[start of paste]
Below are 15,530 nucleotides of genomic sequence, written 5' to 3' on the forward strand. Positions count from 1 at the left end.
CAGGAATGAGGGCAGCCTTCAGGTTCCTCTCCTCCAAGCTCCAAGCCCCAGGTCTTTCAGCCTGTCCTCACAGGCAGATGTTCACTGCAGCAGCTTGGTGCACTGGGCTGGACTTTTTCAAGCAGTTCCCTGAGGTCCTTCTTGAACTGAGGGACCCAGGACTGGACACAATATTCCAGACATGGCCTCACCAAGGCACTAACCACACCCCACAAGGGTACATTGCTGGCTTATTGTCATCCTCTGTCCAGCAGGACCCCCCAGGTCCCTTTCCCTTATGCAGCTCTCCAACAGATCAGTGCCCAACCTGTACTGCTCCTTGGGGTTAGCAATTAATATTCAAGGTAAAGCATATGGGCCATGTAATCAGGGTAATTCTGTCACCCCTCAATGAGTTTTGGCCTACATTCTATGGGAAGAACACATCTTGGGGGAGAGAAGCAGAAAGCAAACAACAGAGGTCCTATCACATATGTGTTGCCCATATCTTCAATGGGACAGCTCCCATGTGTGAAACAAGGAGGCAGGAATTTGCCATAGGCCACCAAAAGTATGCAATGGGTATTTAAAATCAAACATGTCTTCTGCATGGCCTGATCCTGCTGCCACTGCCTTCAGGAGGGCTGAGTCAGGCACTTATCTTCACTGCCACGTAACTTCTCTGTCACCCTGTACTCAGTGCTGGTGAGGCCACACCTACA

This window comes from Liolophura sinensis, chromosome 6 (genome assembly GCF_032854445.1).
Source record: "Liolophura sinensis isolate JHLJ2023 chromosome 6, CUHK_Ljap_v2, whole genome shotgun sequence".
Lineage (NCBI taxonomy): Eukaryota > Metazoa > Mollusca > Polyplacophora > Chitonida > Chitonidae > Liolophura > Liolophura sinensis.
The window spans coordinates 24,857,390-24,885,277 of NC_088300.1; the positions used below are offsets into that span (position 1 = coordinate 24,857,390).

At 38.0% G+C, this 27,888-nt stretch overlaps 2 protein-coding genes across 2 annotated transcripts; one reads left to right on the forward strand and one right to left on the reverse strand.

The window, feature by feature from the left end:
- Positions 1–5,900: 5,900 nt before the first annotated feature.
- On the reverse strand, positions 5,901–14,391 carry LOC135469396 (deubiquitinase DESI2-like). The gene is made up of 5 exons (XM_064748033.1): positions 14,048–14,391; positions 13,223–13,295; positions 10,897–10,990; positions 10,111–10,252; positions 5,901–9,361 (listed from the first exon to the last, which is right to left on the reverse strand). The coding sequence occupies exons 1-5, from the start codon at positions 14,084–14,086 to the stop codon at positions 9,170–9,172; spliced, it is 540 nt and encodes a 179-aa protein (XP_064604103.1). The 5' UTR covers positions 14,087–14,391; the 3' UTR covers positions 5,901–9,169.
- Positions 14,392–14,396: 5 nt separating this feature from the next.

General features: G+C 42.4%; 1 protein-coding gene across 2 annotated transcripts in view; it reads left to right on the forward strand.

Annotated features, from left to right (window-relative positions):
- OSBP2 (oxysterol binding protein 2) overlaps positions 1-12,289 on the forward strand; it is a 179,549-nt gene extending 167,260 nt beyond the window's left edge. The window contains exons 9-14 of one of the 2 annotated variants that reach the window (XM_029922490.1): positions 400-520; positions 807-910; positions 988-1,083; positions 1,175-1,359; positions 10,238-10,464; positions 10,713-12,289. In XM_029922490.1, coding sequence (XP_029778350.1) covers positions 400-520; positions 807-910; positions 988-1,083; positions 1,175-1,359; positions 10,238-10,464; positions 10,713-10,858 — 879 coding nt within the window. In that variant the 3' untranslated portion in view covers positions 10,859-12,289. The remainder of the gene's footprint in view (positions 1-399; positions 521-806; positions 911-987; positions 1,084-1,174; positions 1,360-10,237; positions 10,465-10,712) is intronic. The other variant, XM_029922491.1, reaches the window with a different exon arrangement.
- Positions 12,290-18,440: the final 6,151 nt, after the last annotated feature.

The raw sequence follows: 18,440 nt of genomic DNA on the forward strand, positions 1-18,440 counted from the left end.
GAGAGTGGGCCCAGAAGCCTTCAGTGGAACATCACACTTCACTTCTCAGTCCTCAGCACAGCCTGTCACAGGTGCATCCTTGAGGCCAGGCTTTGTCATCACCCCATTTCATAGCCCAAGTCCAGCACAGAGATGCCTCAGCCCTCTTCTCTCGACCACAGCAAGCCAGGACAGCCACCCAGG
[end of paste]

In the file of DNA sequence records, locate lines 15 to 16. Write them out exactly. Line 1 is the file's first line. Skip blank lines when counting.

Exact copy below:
- Positions 12,290-18,440: the final 6,151 nt, after the last annotated feature.

The raw sequence follows: 18,440 nt of genomic DNA on the forward strand, positions 1-18,440 counted from the left end.